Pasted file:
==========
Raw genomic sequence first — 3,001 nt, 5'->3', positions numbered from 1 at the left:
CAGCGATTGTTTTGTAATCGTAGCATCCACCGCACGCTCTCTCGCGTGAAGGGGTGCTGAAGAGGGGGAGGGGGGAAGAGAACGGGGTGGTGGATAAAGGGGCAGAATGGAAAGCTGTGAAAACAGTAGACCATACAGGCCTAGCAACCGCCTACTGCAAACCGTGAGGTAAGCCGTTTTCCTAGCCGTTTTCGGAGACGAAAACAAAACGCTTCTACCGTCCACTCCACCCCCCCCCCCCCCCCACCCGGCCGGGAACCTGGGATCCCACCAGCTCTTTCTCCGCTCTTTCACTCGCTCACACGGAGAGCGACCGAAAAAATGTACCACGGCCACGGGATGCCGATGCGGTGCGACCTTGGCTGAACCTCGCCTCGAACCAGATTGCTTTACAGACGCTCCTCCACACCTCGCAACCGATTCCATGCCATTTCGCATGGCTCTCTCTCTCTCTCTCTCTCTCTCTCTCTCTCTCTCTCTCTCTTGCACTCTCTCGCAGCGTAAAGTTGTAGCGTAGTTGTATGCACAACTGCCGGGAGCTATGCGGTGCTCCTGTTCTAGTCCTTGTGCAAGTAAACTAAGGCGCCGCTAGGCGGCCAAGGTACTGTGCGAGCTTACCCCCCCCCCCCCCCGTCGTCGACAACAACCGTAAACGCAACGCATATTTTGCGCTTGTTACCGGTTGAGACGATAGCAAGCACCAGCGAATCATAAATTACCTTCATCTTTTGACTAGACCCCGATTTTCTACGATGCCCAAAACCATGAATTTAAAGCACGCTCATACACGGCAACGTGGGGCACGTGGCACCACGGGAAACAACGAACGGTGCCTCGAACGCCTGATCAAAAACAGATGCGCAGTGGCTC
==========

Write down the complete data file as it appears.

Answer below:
Raw genomic sequence first — 3,001 nt, 5'->3', positions numbered from 1 at the left:
CAGCGATTGTTTTGTAATCGTAGCATCCACCGCACGCTCTCTCGCGTGAAGGGGTGCTGAAGAGGGGGAGGGGGGAAGAGAACGGGGTGGTGGATAAAGGGGCAGAATGGAAAGCTGTGAAAACAGTAGACCATACAGGCCTAGCAACCGCCTACTGCAAACCGTGAGGTAAGCCGTTTTCCTAGCCGTTTTCGGAGACGAAAACAAAACGCTTCTACCGTCCACTCCACCCCCCCCCCCCCCCCACCCGGCCGGGAACCTGGGATCCCACCAGCTCTTTCTCCGCTCTTTCACTCGCTCACACGGAGAGCGACCGAAAAAATGTACCACGGCCACGGGATGCCGATGCGGTGCGACCTTGGCTGAACCTCGCCTCGAACCAGATTGCTTTACAGACGCTCCTCCACACCTCGCAACCGATTCCATGCCATTTCGCATGGCTCTCTCTCTCTCTCTCTCTCTCTCTCTCTCTCTCTCTCTCTCTTGCACTCTCTCGCAGCGTAAAGTTGTAGCGTAGTTGTATGCACAACTGCCGGGAGCTATGCGGTGCTCCTGTTCTAGTCCTTGTGCAAGTAAACTAAGGCGCCGCTAGGCGGCCAAGGTACTGTGCGAGCTTACCCCCCCCCCCCCCCGTCGTCGACAACAACCGTAAACGCAACGCATATTTTGCGCTTGTTACCGGTTGAGACGATAGCAAGCACCAGCGAATCATAAATTACCTTCATCTTTTGACTAGACCCCGATTTTCTACGATGCCCAAAACCATGAATTTAAAGCACGCTCATACACGGCAACGTGGGGCACGTGGCACCACGGGAAACAACGAACGGTGCCTCGAACGCCTGATCAAAAACAGATGCGCAGTGGCTC